So - the patch logic or malicous code could be in there. It seems like that .rsrc section holds the actual dll source and you can save it off to your disk. Insepecting the bytecode revealed this XML section at the bottom, which is an assembly manfiest:



I can read this, which makes me think that none of the obfuscation techniques were applied as suggested in the mentioned blogpost. However, I'm not able to inspect this code with DotPeek.

So ... I'm afraid this is how far I could come. As you can see - the only dependent assembly is Windows.Common.Controls. Since the patch probably has some kind of windows form - that all makes sense. I would have expected system.web in case the assembly went out to connect to some remote box or download some kind of executable.

However - I haven't been able to look inside this dll, so this is where it ends for me. If you have any tips - please drop me a line or suggestion.

Monday, May 18, 2015

Decompiling an illegal 'patch' application - does it secretly install or run malware?

A friend of mine called me the other day with the following story: "I downloaded a torrent application which contains a patch. I ran the patch application but it didn't work. Do I have a virus now?"

My first reaction was of course: "Yes buddy - you're screwed". But I decided to have him send the application over so I could take a look at it.



As it turns out, this patch is a .NET application - so not only will it be easy to decompile, it will also be very readable.

So I was expecting things like the patch secretly installing key loggers or some other secret background service or making the computer part of  a botnet.

I opened up my trusty DotPeek and had a 'peek' inside. First I opened the references tab - see what BCL libraries the application uses:


OK - that was surprising: System.Web wasn't there. I was expecting that at the very least. OK, see what resources it carries then:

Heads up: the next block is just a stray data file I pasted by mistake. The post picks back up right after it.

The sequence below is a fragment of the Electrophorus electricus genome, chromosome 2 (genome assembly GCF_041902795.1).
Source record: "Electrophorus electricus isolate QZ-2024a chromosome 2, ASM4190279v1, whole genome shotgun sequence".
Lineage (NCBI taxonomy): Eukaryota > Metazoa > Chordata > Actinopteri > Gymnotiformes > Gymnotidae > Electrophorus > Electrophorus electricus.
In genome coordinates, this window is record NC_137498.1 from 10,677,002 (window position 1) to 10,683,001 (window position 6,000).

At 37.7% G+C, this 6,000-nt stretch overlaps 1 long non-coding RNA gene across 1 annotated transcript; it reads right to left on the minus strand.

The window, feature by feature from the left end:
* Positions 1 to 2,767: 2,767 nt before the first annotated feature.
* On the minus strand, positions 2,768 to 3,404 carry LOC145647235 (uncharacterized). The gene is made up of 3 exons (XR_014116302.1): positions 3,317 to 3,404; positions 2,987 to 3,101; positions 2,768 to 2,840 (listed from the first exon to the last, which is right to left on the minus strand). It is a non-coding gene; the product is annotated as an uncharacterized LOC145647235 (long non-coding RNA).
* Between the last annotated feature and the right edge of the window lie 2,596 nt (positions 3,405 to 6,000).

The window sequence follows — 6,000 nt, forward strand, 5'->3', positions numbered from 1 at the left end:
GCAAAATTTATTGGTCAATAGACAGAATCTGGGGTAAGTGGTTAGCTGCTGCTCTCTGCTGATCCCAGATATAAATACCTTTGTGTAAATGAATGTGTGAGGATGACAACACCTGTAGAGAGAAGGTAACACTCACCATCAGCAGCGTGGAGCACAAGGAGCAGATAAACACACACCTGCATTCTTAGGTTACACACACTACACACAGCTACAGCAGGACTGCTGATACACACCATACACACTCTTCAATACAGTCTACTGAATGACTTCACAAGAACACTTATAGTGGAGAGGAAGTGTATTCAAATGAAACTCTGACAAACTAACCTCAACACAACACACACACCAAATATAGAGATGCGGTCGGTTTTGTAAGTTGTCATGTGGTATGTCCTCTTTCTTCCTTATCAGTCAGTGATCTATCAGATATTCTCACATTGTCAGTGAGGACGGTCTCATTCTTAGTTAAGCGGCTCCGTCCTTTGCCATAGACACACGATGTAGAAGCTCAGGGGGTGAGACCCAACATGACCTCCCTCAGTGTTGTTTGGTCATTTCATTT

Remarkable: nothing but some icons and a background image. That doesn't seem too evil. But, OK, I must be missing something - let's check out the sources:


Aha - I thought: the 'SeekAndDestroy' method must do something bad. As it turns out, it doesn't. It just opens some .exe and .dll files and replaces some byte sequences with another. So unless that injected byte sequence is the actual malware ( which I don't think ) ... it seems this patch actually only tries to mess with the application license check. Wow, I didn't see that one coming, seems this patch is clean!

Friday, May 15, 2015

You think you know C#? Dive deeper!

Last year during the TechDays I saw these talks by Bart de Smet.



I was really really blown away by these talks. The depth of his understanding of the C# language, the .NET framework, the CLR and even down to machine code was just *freaking* amazing. 

So let me give you an impression what it felt like. I was doing 160 in my Panda ( which is 'pretty good' for a Panda ). You know - I know a bunch of patterns, SOLID things, SCRUM style working, try to keep code coverage up, messaging patterns and I have an idea what Martin Fowler is talking about most of the time. Felt pretty good. And then:

I was ready to park my Panda right there, on the side of the road. What's the point of driving 160 if others drive 300+ ?


It actually took me a while to not think 'this would have taken him 1 second' while working on projects the week after. So I decided to thank him for his talk - to which he responded very friendly:



Shortly after, I found his courses on PluralSight 'C# Language Internals' part 1 and 2. Which I'm doing right now and it's very interesting. I'm not sure whether I can directly apply this knowledge in my daily things, but I'm very happy that the CLR is not as much of a black box to me as it used to be.

Last week, I went down a different rabbit-hole while chasing the SIMD rabbit. That got me to view the 'Making .NET Applications Even Faster' course. Another WOW for me there. This course goes into detail about the Garbage Collector and the difference between debug and release builds. That difference is also discussed in the language internals course in detail, so that helped. 

I guess what it comes down to in short is this: A couple of years ago, I thought it wasn't necessary to know about low level stuff if you're using .NET and I was wrong. Not only can it be very useful, it's also a very interesting new world that will open your eyes to why certain things are the way they are. 

If you think you understand C#, do yourself a favor, get a PluralSight subscription and dive deeper! And these courses are great to get started.